Do couples celebrate the weekend before or after the 14th? Does their choice somehow reflect the state of their relationship? (For being this far out of the loop, I sigh a relieved sigh.) Anyway: you can still book all related appointments thanks to an anonymous romance junkie in the office who collected all these choices that will help woo your sommelier, your comedienne, or even the lovable goth in your life.
Amber Robertson wasn’t surprised when, one day in 2009, her husband came to her and said he wanted to quit his job. Troy was in oil and gas, on the finance side—a career, sure, but not exactly a calling. She knew he was unsatisfied. But leaving it behind to open his own distillery? Where did that come from?
It’s the weekend of the year so far when it comes to music. John Maus and a liberated, solo José González are both on the road again after hiatuses of sorts, and Dallas, you must choose between them Friday night at Club Dada and The Majestic respectively. We haven’t made this any easier by talking with them both ahead of their stops. Here’s González on his sweet reductions of other artist’s work, and Maus on what Beethoven taught him.
Muck Rack makes it simple to find people, tweets, or articles that mention any name, keyword, company, hashtag etc. We've compiled this guide to help you make the most of your search.
Selecting a term
Start searching tweets, articles from media outlets, articles mentioned in tweets, journalists'
names, titles and bios with some suggested searches:
Companies or Topics (e.g. iPhone, Microsoft)
Phrases (e.g. "cloud computing") — use quotes to keep the terms together
Twitter handles (e.g. @username) — returns those who have mentioned or replied to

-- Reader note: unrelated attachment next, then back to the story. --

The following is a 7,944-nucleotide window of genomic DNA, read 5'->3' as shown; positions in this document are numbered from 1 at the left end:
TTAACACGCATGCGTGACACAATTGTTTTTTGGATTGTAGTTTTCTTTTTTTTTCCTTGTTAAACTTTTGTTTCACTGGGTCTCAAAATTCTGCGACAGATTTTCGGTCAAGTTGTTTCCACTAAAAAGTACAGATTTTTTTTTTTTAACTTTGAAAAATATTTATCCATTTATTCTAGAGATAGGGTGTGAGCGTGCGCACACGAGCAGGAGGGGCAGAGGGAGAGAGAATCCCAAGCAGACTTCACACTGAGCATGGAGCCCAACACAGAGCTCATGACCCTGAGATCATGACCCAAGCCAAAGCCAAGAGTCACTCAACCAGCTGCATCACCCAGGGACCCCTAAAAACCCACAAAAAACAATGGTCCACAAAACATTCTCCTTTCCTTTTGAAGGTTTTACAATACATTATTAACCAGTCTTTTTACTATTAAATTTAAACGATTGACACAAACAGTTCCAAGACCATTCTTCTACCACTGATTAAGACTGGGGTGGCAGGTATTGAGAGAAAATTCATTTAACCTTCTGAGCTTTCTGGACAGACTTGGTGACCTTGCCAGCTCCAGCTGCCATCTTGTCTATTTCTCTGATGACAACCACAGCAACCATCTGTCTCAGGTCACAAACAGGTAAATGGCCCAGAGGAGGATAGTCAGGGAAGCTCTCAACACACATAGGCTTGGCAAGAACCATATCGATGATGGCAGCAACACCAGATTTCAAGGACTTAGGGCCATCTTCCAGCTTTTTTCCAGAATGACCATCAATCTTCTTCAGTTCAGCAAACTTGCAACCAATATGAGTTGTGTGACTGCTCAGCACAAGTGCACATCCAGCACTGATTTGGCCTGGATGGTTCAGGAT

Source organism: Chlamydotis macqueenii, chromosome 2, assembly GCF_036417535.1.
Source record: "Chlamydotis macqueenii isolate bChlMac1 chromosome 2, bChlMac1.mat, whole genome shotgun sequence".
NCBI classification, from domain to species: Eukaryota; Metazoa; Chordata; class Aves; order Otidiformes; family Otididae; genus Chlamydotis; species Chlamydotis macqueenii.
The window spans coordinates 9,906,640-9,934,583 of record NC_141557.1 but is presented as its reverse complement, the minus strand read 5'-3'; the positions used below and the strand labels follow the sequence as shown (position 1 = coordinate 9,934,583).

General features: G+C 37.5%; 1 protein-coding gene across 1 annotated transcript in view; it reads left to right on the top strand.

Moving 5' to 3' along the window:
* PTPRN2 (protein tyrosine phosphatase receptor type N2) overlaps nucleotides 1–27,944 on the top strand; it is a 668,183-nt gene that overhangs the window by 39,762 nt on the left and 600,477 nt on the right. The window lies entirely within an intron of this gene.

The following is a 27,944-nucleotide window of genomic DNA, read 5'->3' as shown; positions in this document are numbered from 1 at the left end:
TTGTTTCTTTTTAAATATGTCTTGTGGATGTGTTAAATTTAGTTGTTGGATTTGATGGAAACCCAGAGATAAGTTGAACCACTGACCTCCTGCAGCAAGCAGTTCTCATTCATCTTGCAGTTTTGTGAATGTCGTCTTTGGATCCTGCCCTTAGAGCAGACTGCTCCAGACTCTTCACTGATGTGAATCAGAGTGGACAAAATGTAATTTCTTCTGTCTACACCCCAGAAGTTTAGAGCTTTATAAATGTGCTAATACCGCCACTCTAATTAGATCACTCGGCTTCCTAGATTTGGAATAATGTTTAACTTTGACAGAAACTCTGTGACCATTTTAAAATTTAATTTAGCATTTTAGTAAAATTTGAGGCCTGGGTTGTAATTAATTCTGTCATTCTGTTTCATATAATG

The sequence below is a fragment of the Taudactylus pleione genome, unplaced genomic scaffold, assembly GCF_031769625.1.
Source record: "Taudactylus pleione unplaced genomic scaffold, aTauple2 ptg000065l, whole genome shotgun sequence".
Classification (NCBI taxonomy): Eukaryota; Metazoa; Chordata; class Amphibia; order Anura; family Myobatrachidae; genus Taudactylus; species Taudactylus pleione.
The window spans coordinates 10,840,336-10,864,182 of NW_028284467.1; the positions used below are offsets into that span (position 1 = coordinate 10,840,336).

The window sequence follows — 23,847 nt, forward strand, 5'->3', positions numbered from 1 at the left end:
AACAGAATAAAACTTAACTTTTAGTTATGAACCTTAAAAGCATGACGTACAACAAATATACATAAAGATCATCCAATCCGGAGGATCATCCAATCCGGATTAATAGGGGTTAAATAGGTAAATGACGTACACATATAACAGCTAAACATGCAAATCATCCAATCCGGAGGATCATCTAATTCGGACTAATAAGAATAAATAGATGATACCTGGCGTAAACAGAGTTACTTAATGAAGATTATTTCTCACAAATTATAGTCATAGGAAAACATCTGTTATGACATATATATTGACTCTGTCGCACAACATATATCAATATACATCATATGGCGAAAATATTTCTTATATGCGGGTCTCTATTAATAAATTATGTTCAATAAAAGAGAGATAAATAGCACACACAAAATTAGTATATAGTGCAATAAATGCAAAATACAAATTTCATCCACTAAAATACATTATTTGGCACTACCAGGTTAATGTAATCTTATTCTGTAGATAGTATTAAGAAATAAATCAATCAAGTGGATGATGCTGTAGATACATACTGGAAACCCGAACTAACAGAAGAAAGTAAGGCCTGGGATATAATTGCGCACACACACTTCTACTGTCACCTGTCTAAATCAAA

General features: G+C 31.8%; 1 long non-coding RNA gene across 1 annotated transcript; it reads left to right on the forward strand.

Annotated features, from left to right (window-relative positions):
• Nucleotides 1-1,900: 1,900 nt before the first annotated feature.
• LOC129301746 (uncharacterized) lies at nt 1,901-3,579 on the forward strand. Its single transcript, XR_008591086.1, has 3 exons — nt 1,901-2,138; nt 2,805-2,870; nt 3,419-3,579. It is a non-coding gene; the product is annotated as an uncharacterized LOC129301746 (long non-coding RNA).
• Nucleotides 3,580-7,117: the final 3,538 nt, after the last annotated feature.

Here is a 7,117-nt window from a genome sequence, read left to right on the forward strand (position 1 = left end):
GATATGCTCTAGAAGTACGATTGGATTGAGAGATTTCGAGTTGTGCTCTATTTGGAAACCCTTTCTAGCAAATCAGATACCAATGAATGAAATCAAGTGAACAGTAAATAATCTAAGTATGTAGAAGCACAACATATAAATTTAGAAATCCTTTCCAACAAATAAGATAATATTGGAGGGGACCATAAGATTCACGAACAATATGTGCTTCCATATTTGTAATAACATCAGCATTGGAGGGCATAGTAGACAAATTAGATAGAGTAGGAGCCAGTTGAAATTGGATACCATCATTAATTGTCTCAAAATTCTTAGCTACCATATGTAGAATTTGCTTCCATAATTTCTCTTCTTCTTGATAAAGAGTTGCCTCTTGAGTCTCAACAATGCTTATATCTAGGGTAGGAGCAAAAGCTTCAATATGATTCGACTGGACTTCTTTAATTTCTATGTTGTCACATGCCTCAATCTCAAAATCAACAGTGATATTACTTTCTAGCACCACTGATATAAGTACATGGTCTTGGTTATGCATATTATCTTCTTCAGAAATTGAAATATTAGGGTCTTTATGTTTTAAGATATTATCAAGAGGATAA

Names (e.g. "David Pogue")
Hashtags (e.g. #sxsw, #london2012)
Bio details (e.g. vegan, Olympics, father)
Muck Rack's Advanced Search allows for many boolean operators.
Find results that mention multiple specified terms, use AND or
+. For example, ensure each result contains both Elon Musk and Mark Zuckerberg by
searching Musk AND Zuckerberg or Musk + Zuckerberg.
Use the operators OR or , to broaden your search when you'd like either of
multiple terms to appear in results. (This is the default behavior of our search when no operators
are used). For example, results will contain either cake or cookie by searching cake OR cookie or cake,cookie
Use NOT or - to subtract results from your search. For
example, searching Disney will yield results about the Walt Disney Company as well as Walt Disney
World Resort. To exclude mentions of Disney World, search for Disney -World or Disney
When using one of these operators with a phrase, enclose it in quotation marks. For example, you can
find results about smartphones excluding Apple's iPhone 4S by searching smartphone -"iPhone
Exact case matching or punctuation
If you're searching for a brand name or keyword that relies on specific punctuation marks or capitalization, you can
find results that match your exact query by adding matchcase: before the keyword you're searching for, like matchcase:E*TRADE .
Use parentheses to separate multiple
boolean phrases. For example, to find journalists talking about having fun in Disney World or
Disneyland, search for ("disney world" OR disneyland) AND fun.
An asterisk can be used to search for any variation of a root word truncated by the asterisk. For example, searching for admin* will return results for administrator, administration, administer, administered, etc.
A near operator is an AND operator where you can control the distance between the words. You can vary the distance the near operation uses by adding a forward slash and number (between 0-99) such as strawberries NEAR/10 "whipped cream", which means the strawberries must exist within 10 words of "whipped cream".